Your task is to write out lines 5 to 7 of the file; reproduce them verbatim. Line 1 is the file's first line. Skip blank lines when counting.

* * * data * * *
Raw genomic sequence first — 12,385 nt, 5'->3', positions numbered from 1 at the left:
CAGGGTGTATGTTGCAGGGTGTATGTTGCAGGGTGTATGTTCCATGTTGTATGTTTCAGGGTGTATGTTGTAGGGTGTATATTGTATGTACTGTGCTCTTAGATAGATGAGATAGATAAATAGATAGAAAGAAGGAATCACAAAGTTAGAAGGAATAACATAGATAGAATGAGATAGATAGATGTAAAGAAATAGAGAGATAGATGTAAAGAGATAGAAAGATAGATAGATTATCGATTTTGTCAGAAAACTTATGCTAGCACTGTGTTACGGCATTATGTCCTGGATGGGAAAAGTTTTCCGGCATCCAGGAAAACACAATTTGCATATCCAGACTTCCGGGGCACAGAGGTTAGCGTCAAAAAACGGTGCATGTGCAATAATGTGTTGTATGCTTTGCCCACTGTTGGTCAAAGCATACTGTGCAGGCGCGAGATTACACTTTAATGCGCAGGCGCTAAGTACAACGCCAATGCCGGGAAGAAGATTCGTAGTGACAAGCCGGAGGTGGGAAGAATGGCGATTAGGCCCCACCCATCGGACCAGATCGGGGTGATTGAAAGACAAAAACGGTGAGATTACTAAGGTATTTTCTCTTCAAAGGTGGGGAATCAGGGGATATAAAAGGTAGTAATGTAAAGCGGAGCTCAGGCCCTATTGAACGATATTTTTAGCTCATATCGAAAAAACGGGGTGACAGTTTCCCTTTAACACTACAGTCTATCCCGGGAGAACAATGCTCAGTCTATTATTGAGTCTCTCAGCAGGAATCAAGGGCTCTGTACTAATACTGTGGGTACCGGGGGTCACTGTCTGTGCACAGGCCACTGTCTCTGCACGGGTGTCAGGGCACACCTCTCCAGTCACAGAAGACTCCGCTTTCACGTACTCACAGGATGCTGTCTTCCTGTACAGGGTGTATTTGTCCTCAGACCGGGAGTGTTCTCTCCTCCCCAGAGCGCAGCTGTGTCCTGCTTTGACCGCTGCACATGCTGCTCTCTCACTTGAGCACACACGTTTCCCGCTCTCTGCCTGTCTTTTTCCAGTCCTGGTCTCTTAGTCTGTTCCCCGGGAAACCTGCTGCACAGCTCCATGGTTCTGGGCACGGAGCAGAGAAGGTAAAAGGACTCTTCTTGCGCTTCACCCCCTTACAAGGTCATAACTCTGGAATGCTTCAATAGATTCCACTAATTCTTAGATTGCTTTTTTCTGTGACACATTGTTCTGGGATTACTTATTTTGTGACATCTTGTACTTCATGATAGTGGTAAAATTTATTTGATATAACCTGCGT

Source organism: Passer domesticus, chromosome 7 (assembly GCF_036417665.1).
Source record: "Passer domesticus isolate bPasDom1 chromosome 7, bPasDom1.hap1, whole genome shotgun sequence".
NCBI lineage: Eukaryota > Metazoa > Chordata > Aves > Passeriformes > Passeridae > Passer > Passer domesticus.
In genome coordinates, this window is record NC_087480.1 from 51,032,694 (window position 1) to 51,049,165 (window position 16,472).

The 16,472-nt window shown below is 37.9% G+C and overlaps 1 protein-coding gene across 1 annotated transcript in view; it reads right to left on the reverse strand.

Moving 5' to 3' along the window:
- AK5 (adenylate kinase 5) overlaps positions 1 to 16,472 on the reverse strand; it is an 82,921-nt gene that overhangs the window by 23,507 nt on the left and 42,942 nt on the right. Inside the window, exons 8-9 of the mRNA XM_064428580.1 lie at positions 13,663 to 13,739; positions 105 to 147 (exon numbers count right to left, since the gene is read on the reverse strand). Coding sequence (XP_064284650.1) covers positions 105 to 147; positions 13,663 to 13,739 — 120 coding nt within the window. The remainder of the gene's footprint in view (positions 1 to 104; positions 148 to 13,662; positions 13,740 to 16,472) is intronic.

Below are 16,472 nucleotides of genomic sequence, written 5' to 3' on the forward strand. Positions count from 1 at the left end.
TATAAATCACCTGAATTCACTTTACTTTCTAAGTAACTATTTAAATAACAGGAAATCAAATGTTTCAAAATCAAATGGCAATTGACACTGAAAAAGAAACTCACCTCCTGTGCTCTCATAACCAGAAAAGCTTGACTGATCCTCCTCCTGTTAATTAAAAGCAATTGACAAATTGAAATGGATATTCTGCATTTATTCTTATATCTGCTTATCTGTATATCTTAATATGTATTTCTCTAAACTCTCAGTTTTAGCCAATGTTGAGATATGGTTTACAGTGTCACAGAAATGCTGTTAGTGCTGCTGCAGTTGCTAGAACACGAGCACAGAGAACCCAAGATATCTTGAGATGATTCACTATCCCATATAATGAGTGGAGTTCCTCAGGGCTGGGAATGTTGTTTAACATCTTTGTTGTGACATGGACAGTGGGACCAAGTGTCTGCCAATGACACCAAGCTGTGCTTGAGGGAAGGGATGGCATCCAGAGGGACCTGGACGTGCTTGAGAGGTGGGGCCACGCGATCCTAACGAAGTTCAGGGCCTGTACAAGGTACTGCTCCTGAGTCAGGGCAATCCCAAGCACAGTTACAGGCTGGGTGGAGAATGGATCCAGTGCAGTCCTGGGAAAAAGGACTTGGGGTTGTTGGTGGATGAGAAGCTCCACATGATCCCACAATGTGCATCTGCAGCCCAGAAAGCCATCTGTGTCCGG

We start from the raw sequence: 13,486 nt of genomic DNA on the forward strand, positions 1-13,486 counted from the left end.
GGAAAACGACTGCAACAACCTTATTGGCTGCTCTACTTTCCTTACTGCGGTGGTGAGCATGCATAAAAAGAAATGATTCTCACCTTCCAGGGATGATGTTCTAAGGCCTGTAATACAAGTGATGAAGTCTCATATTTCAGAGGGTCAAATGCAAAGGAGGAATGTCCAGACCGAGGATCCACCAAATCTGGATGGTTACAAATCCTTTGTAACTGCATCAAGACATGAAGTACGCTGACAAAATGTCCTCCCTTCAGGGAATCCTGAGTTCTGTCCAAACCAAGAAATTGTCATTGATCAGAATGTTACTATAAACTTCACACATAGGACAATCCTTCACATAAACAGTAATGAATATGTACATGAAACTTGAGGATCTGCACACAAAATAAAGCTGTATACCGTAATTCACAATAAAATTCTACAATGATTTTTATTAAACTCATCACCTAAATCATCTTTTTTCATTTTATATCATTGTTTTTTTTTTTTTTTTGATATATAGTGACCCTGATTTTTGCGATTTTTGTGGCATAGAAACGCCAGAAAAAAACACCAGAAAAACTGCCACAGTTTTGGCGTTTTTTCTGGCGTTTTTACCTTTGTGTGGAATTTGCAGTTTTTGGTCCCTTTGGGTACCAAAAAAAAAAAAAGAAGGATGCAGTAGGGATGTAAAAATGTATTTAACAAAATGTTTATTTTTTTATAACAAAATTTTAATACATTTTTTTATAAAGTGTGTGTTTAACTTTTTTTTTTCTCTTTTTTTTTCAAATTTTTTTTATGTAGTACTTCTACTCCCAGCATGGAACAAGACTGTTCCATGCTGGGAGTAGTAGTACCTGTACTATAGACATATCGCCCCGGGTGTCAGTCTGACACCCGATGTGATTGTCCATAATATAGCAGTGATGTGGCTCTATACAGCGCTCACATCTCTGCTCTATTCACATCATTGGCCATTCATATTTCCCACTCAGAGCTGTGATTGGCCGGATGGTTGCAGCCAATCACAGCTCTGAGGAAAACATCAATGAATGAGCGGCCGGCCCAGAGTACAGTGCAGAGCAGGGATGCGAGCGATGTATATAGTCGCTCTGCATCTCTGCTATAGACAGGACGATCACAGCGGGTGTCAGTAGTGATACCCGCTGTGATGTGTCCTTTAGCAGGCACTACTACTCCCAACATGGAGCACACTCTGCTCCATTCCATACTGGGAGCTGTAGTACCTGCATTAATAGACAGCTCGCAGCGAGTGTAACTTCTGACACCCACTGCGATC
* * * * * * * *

NCBI lineage: Eukaryota > Metazoa > Chordata > Aves > Passeriformes > Passeridae > Passer > Passer domesticus.
In genome coordinates, this window is record NC_087480.1 from 51,032,694 (window position 1) to 51,049,165 (window position 16,472).

The 16,472-nt window shown below is 37.9% G+C and overlaps 1 protein-coding gene across 1 annotated transcript in view; it reads right to left on the reverse strand.